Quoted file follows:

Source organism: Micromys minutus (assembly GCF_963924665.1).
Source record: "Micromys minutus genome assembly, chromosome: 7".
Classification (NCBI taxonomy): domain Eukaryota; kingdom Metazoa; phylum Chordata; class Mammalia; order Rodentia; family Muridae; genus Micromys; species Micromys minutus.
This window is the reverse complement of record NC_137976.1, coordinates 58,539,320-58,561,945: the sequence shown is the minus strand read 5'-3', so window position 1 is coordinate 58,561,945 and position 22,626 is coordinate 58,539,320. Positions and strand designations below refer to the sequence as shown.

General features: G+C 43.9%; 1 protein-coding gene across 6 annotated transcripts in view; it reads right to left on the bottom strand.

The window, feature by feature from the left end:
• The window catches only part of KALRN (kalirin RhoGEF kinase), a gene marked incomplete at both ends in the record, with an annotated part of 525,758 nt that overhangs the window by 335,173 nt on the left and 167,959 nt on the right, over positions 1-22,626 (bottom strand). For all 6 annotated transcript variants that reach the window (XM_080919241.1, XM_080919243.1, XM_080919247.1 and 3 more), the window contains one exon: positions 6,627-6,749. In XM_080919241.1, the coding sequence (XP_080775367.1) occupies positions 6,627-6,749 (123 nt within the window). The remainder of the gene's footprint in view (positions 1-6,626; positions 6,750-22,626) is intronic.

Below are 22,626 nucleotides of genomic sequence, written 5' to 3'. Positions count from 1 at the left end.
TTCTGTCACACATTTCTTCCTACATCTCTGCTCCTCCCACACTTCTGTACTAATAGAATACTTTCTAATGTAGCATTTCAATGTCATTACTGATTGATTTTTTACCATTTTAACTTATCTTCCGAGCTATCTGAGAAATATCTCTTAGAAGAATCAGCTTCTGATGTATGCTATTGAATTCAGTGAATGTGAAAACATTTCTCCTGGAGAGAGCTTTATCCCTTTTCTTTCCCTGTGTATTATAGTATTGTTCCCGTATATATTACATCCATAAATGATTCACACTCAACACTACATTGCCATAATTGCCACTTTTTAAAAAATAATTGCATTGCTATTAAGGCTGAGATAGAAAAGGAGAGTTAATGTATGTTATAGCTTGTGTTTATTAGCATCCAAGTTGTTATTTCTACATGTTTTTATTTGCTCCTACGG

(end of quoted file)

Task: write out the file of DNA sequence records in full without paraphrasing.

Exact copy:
Source organism: Micromys minutus (assembly GCF_963924665.1).
Source record: "Micromys minutus genome assembly, chromosome: 7".
Classification (NCBI taxonomy): domain Eukaryota; kingdom Metazoa; phylum Chordata; class Mammalia; order Rodentia; family Muridae; genus Micromys; species Micromys minutus.
This window is the reverse complement of record NC_137976.1, coordinates 58,539,320-58,561,945: the sequence shown is the minus strand read 5'-3', so window position 1 is coordinate 58,561,945 and position 22,626 is coordinate 58,539,320. Positions and strand designations below refer to the sequence as shown.

General features: G+C 43.9%; 1 protein-coding gene across 6 annotated transcripts in view; it reads right to left on the bottom strand.

The window, feature by feature from the left end:
• The window catches only part of KALRN (kalirin RhoGEF kinase), a gene marked incomplete at both ends in the record, with an annotated part of 525,758 nt that overhangs the window by 335,173 nt on the left and 167,959 nt on the right, over positions 1-22,626 (bottom strand). For all 6 annotated transcript variants that reach the window (XM_080919241.1, XM_080919243.1, XM_080919247.1 and 3 more), the window contains one exon: positions 6,627-6,749. In XM_080919241.1, the coding sequence (XP_080775367.1) occupies positions 6,627-6,749 (123 nt within the window). The remainder of the gene's footprint in view (positions 1-6,626; positions 6,750-22,626) is intronic.

Below are 22,626 nucleotides of genomic sequence, written 5' to 3'. Positions count from 1 at the left end.
TTCTGTCACACATTTCTTCCTACATCTCTGCTCCTCCCACACTTCTGTACTAATAGAATACTTTCTAATGTAGCATTTCAATGTCATTACTGATTGATTTTTTACCATTTTAACTTATCTTCCGAGCTATCTGAGAAATATCTCTTAGAAGAATCAGCTTCTGATGTATGCTATTGAATTCAGTGAATGTGAAAACATTTCTCCTGGAGAGAGCTTTATCCCTTTTCTTTCCCTGTGTATTATAGTATTGTTCCCGTATATATTACATCCATAAATGATTCACACTCAACACTACATTGCCATAATTGCCACTTTTTAAAAAATAATTGCATTGCTATTAAGGCTGAGATAGAAAAGGAGAGTTAATGTATGTTATAGCTTGTGTTTATTAGCATCCAAGTTGTTATTTCTACATGTTTTTATTTGCTCCTACGG